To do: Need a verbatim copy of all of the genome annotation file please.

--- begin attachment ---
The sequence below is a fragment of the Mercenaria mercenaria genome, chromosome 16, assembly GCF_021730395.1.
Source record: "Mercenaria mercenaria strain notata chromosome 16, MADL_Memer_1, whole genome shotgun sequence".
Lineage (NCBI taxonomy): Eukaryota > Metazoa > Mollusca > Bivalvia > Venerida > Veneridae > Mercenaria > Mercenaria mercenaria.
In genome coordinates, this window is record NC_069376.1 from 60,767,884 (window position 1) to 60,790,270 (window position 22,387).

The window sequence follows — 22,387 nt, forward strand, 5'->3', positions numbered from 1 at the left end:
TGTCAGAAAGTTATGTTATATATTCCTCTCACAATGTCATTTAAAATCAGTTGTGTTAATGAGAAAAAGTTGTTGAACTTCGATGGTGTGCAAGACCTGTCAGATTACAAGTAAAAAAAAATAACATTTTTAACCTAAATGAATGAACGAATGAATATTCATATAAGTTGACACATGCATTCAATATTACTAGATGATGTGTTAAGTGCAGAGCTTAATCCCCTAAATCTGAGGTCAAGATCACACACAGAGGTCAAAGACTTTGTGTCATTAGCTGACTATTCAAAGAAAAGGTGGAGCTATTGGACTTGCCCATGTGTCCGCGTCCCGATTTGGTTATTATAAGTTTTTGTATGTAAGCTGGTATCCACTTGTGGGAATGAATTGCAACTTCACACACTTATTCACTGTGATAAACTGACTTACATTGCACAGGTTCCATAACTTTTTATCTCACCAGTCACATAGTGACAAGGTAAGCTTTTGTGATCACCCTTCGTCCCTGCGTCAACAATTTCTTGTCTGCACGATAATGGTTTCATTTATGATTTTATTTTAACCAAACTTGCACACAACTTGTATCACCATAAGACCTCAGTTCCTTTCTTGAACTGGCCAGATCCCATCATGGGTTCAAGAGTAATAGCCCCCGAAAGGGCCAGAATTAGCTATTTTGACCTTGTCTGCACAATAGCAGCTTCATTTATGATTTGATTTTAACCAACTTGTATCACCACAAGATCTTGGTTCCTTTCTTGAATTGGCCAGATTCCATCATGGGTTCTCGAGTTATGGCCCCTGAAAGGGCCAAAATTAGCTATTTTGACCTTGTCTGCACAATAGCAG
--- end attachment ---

The sequence below is a fragment of the Mercenaria mercenaria genome, chromosome 16, assembly GCF_021730395.1.
Source record: "Mercenaria mercenaria strain notata chromosome 16, MADL_Memer_1, whole genome shotgun sequence".
Lineage (NCBI taxonomy): Eukaryota > Metazoa > Mollusca > Bivalvia > Venerida > Veneridae > Mercenaria > Mercenaria mercenaria.
In genome coordinates, this window is record NC_069376.1 from 60,767,884 (window position 1) to 60,790,270 (window position 22,387).

The window sequence follows — 22,387 nt, forward strand, 5'->3', positions numbered from 1 at the left end:
TGTCAGAAAGTTATGTTATATATTCCTCTCACAATGTCATTTAAAATCAGTTGTGTTAATGAGAAAAAGTTGTTGAACTTCGATGGTGTGCAAGACCTGTCAGATTACAAGTAAAAAAAAATAACATTTTTAACCTAAATGAATGAACGAATGAATATTCATATAAGTTGACACATGCATTCAATATTACTAGATGATGTGTTAAGTGCAGAGCTTAATCCCCTAAATCTGAGGTCAAGATCACACACAGAGGTCAAAGACTTTGTGTCATTAGCTGACTATTCAAAGAAAAGGTGGAGCTATTGGACTTGCCCATGTGTCCGCGTCCCGATTTGGTTATTATAAGTTTTTGTATGTAAGCTGGTATCCACTTGTGGGAATGAATTGCAACTTCACACACTTATTCACTGTGATAAACTGACTTACATTGCACAGGTTCCATAACTTTTTATCTCACCAGTCACATAGTGACAAGGTAAGCTTTTGTGATCACCCTTCGTCCCTGCGTCAACAATTTCTTGTCTGCACGATAATGGTTTCATTTATGATTTTATTTTAACCAAACTTGCACACAACTTGTATCACCATAAGACCTCAGTTCCTTTCTTGAACTGGCCAGATCCCATCATGGGTTCAAGAGTAATAGCCCCCGAAAGGGCCAGAATTAGCTATTTTGACCTTGTCTGCACAATAGCAGCTTCATTTATGATTTGATTTTAACCAACTTGTATCACCACAAGATCTTGGTTCCTTTCTTGAATTGGCCAGATTCCATCATGGGTTCTCGAGTTATGGCCCCTGAAAGGGCCAAAATTAGCTATTTTGACCTTGTCTGCACAATAGCAG